This film is part of Free
A Hero of the Trenches
The first reel of a short film about two lonely people, a seamstress and a soldier, finding love over a shirt.
This extract from a mid-WWI is likely the first of two reels, setting up a romantic story of the seamstress Susie making a shirt and impulsively addressing the package “For a lonely soldier, B.E.F. [British Expeditionary Force], France”. The reel ends shortly after the shirt has reached its destination and the soldier has replied, but we’re not told how he responds - although Denis Gifford’s British Film Catalogue says that the film concluded with a happy marriage.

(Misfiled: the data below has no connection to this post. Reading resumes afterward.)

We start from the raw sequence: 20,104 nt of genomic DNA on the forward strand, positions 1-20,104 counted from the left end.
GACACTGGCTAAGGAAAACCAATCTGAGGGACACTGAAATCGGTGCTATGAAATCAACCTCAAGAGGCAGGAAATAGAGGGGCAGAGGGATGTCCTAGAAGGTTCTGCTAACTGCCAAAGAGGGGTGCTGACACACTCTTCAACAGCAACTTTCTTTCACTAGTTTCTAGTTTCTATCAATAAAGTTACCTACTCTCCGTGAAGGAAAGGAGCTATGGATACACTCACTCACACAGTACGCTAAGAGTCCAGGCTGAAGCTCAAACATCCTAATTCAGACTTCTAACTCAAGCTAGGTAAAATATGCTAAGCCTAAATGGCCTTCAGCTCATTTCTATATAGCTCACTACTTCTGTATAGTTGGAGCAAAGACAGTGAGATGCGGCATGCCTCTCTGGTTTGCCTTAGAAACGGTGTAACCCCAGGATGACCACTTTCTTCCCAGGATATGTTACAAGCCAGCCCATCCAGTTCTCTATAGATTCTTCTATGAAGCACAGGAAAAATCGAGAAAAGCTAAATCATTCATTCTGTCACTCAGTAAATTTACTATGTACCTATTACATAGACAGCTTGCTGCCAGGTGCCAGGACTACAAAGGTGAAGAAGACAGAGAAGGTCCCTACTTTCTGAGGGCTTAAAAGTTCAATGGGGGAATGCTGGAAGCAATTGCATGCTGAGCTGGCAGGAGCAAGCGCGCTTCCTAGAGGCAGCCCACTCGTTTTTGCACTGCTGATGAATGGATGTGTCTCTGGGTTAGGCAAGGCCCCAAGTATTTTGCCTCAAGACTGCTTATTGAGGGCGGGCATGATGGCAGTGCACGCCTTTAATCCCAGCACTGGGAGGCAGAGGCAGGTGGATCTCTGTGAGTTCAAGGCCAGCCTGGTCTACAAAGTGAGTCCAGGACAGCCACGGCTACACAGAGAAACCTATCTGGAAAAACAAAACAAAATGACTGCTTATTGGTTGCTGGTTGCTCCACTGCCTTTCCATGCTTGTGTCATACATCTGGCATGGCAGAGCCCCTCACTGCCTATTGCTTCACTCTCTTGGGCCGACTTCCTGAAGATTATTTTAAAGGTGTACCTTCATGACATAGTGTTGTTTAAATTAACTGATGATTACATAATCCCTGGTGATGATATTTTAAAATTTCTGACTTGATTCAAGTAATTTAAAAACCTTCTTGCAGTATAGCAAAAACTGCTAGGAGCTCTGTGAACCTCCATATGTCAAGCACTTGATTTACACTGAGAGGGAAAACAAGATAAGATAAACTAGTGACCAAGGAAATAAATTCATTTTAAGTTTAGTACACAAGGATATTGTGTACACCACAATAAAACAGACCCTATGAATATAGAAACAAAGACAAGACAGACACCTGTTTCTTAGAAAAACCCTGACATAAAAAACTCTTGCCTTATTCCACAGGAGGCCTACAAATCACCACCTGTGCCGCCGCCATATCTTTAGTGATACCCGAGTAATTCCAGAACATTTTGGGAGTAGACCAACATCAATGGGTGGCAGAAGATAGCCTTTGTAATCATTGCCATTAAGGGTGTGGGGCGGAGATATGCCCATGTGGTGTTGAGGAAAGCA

A quirky mid-point touch comes when Susie, after having written a letter beginning “Dear lonely soldier”, impulsively adds the postscript “PS. But don’t come back till you done your bit.” In 1915, women had been asked for the first time en masse to “Do Your Bit: Replace a Man for the Front”, and seamstresses were part of the wartime workforce (heroines of the trenches), making shirts and other garments for the front. There had already been actual cases of lonely seamstresses incorporating optimistically romantic messages into their work, and these may have inspired Rowland Talbot’s script.